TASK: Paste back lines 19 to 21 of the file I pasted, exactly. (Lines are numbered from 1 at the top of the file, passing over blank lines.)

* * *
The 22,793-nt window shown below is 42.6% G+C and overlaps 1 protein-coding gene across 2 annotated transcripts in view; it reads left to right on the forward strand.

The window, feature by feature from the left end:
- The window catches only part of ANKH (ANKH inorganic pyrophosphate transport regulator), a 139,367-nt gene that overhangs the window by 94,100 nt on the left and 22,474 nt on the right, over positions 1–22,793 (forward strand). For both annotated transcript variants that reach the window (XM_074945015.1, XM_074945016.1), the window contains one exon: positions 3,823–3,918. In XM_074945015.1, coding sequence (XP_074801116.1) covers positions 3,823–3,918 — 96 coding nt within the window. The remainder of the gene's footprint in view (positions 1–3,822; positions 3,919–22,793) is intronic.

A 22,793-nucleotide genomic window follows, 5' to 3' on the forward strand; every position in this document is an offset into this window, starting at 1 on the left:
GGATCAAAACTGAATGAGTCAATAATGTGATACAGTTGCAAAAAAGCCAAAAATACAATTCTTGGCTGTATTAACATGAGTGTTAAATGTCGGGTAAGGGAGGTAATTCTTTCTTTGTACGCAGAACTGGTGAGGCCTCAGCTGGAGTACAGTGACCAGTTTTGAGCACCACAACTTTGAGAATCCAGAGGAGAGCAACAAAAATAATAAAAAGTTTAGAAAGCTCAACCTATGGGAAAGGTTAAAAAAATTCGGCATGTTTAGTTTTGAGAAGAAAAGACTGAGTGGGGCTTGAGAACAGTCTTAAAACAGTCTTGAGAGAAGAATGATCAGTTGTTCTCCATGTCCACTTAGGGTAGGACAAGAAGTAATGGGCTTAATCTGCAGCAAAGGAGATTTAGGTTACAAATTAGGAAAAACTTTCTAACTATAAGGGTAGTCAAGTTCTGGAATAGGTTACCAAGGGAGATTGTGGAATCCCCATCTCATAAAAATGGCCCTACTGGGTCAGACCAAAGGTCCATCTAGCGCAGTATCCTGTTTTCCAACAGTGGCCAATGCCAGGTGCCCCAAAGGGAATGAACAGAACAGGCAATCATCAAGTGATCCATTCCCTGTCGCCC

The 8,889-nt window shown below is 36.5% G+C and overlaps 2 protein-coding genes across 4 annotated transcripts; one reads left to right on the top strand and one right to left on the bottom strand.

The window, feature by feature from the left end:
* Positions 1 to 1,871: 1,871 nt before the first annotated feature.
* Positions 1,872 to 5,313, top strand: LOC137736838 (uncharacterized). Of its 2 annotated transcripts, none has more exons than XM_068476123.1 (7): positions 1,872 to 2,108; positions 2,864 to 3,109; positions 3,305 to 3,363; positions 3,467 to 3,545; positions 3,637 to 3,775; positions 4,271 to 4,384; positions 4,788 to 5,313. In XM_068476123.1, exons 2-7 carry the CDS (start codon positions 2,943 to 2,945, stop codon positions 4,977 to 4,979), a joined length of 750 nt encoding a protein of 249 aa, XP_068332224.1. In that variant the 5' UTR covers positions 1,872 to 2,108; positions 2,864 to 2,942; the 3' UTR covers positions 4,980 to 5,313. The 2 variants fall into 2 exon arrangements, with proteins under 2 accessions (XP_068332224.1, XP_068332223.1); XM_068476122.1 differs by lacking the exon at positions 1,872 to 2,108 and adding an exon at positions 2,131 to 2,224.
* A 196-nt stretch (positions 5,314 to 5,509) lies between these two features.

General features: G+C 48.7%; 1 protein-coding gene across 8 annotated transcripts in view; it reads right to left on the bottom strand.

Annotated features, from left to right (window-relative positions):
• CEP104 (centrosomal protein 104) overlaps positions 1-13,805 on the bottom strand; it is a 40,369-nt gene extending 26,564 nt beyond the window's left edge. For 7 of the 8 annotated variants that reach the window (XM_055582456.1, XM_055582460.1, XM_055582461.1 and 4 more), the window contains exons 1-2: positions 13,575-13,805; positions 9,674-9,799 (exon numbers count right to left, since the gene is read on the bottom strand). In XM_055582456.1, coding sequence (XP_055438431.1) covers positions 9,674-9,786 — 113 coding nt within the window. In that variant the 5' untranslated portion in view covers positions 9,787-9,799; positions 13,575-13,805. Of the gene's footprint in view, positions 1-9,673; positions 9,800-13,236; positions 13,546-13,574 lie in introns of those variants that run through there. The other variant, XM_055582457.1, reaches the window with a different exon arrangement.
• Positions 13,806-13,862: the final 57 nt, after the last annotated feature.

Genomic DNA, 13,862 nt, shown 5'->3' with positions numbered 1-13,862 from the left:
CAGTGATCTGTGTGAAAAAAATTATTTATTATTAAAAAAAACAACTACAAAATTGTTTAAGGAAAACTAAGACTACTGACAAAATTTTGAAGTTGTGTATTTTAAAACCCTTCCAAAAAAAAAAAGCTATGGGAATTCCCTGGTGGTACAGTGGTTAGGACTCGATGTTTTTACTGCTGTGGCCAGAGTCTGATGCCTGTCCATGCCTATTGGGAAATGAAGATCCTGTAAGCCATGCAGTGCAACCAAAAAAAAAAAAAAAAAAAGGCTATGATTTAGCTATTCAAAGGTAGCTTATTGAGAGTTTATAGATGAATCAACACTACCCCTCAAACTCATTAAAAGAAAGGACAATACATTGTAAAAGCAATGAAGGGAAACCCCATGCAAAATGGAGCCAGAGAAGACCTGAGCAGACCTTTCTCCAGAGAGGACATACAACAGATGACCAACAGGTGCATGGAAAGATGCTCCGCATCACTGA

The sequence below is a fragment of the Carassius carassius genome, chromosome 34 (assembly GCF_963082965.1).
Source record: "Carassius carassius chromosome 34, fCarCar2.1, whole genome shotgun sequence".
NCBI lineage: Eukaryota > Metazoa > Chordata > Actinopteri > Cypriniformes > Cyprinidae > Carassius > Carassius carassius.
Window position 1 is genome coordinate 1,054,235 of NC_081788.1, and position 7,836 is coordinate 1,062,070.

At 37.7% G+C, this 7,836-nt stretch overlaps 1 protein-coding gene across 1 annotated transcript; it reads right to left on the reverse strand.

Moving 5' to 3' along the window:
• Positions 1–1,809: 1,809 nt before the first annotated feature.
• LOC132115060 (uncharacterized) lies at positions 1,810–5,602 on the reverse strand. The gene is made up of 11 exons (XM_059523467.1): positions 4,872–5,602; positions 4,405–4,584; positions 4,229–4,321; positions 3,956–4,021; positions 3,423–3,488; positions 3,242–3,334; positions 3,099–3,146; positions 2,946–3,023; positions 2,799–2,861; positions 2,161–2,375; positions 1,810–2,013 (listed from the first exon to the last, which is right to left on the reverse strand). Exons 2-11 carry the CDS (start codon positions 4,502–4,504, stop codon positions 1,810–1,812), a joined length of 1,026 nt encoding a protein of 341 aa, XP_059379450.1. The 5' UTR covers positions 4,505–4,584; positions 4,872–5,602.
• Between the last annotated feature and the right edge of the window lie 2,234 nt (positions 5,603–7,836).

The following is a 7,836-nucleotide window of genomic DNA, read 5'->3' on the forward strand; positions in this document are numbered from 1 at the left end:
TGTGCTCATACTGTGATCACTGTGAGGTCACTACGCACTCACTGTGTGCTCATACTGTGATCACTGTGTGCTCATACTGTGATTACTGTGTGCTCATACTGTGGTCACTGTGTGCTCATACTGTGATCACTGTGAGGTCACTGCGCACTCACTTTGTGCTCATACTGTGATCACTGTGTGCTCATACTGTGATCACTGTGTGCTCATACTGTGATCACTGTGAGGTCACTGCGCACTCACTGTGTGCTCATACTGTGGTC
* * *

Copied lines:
NCBI lineage: Eukaryota > Metazoa > Chordata > Actinopteri > Cypriniformes > Cyprinidae > Carassius > Carassius carassius.
Window position 1 is genome coordinate 1,054,235 of NC_081788.1, and position 7,836 is coordinate 1,062,070.

At 37.7% G+C, this 7,836-nt stretch overlaps 1 protein-coding gene across 1 annotated transcript; it reads right to left on the reverse strand.